Orange Olive Oil Bread (paleo, gluten-free, dairy free)

 

Orange Olive Oil Bread

This is my first post in a very long time, but recently I have been inspired to start blogging a bit as I have made some very delicious recipes from some cookbooks I have received over the last month that I wanted to share with my readers, if you are still out there J

As I prepare to give birth to my first child in about a month, I have been looking for recipes that are easy to make and can be frozen. I plan to stock my freezer with these kinds of foods for the first few weeks after the baby is born – and this delicious recipe is definitely in the mix! If you have some great ideas, please come on over to my facebook page and add links to the thread for your favorite freezable items – casseroles, breads, muffins, etc.

I love this bread and I can’t wait to make it again. It smelled so good while I was mixing and baking it. It is moist, soft and extremely fragrant with the oranges and the olive oil – a classic Mediterranean flavor combination. I have been enjoying it all week for breakfast slathered in butter and served with a bowl of homemade goat yogurt and fruit. It is very filling and perfect for these hot summer days. In the winter I can see this bread going well topped with a rosemary compound butter.

This recipe comes from the book Paleo Indulgences: Healthy Gluten-Free Recipes to Satisfy Your Primal Cravings. I have modified the recipe somewhat. First, I doubled the recipe so that it would fit in a normal loaf pan (the original recipe is for 2 mini loaf pans). I also used almond flour instead of hazelnut flour, because I didn’t have any hazelnut flour and finally, I used honey instead of maple, and I didn’t increase the amount when I doubled the recipe, in fact I lessened it. For one, I think honey pairs better with the Mediterranean flavors of olive oil and orange and secondly, 2/3 cup of honey would be too sweet for this recipe, by my taste buds. Go ahead and taste the batter before you decide for yourself the level of sweetness that you need.

INGREDIENTS:

2/3 cup coconut flour
2/3 cup almond flour
1 tsp baking soda
¼ tsp sea salt
10 eggs
1/4 cup honey
½ cup extra-virgin olive oil
2 tsp vanilla extract
zest and juice from 2 medium oranges

METHOD:

Preheat oven to 350F. Place dry ingredients in a medium bowl and whisk to combine. Add wet ingredients and blend well with a hand-mixer (I used  my Kitchenaid for this recipe and it worked great – so I mixed the wet ingredients first and then added the dry).  Grease a loaf pan with coconut oil or butter. Bake 35-40 minutes or until the center of the loaf springs back when lightly pressed. Cool 10 minutes in the pan and turn onto a wire rack to cool. Store in fridge, but can be frozen for up to 2 months.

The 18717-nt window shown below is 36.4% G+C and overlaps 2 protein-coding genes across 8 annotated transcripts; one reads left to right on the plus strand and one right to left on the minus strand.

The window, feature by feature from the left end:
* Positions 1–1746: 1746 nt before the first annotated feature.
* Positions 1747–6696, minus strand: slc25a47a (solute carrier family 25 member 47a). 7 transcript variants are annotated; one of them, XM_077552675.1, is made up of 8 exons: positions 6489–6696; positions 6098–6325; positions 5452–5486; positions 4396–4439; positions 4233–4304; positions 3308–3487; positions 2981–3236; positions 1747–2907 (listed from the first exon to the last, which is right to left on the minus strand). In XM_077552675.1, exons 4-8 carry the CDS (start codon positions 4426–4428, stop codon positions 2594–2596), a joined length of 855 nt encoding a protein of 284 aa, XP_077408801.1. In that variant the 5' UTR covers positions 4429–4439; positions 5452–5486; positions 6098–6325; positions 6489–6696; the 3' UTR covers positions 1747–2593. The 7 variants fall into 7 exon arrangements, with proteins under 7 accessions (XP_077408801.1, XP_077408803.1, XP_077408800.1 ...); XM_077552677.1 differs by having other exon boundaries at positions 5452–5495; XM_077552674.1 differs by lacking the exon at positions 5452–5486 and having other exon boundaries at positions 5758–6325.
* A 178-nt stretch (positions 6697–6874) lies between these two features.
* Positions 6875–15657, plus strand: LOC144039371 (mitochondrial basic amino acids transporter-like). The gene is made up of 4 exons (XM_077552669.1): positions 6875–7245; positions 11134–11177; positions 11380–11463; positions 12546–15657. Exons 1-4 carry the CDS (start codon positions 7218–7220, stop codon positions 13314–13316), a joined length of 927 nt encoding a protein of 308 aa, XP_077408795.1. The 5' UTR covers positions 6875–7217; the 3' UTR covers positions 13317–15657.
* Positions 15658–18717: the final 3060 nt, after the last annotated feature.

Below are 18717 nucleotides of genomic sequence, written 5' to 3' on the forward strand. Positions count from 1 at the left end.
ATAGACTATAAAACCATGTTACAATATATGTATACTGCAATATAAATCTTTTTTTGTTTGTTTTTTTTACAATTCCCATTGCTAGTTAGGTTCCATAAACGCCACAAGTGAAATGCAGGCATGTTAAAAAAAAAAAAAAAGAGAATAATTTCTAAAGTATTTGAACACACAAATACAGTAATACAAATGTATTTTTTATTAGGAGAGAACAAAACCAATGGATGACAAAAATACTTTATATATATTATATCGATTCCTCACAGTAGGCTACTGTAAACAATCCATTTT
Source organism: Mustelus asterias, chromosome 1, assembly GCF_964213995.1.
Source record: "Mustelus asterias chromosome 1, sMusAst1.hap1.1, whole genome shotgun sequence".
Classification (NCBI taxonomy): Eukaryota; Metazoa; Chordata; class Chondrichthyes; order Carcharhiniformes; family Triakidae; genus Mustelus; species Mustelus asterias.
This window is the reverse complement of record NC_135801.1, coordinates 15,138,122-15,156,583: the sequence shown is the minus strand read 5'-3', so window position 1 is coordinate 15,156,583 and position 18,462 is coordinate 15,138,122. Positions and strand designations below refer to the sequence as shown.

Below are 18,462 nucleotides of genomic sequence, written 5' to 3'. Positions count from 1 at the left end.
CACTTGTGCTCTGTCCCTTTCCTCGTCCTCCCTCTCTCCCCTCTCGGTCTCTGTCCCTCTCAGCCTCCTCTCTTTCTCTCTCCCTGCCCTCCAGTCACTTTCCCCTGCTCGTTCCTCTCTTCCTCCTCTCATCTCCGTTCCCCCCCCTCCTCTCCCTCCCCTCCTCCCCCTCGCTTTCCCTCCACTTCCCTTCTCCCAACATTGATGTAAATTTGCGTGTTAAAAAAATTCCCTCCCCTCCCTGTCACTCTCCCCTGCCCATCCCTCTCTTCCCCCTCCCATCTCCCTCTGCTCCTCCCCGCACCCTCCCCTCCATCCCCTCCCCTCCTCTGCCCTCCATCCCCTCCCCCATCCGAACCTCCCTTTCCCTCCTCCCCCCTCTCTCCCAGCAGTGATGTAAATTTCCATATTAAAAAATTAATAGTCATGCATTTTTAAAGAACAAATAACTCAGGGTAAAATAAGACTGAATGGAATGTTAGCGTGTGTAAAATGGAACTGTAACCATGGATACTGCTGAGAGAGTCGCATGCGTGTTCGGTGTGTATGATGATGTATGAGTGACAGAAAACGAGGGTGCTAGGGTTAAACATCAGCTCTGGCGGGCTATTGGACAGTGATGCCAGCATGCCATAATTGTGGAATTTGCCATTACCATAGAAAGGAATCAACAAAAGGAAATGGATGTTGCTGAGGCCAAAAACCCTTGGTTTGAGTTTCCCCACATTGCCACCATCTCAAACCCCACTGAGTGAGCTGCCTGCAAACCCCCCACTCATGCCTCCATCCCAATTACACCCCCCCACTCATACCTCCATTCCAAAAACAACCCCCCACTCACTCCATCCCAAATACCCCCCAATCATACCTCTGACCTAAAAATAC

Holiday Baking Series: Gluten Free Æbleskiver (also called Förtchen, Futtjens, Ferdons or Fritters)

I like talking about ancestral food. I have found through personal experience that by preparing ancestral foods you can connect to the cultures of your birth in a fun and enjoyable way. It is like living history, but with food. My spiritual practice focuses a lot on ancestor veneration, i.e. honoring your ancestors. I have found the most profound way for me to do that is to expand my culinary repertoire and skills to include foods that had significance to those ancestors.

One of the most important days of the year to celebrate the ancestors is December 20th, also known as Mōdraniht or Mother’s Night when the female ancestors of one’s family linse are celebrated and thanked for, well, nothing short of making our lives possible. This is one of my favorite days of the year and I am doubly lucky as I have so many ancestors to celebrate, both from my adoptive and birth families! I celebrate this night by creating a holiday treat, usually a cookie, reflecting a particular branch of ancestry. In years past I have made :

Cuccidata, Sicilian Fig Cookies

Polenta & Sesame Biscotti

Pfeffernusse Shortbread

Last year we made these. I have always known them by their Danish name, æbleskiver, but I came across this recipe for a gluten-free version last year in Pinterest  and when I read the blog post, I knew I had to make these for Mother’s Night as the blogger who created the recipe and I share heritage from Holstein (which has switched around between being part of Denmark and Germany).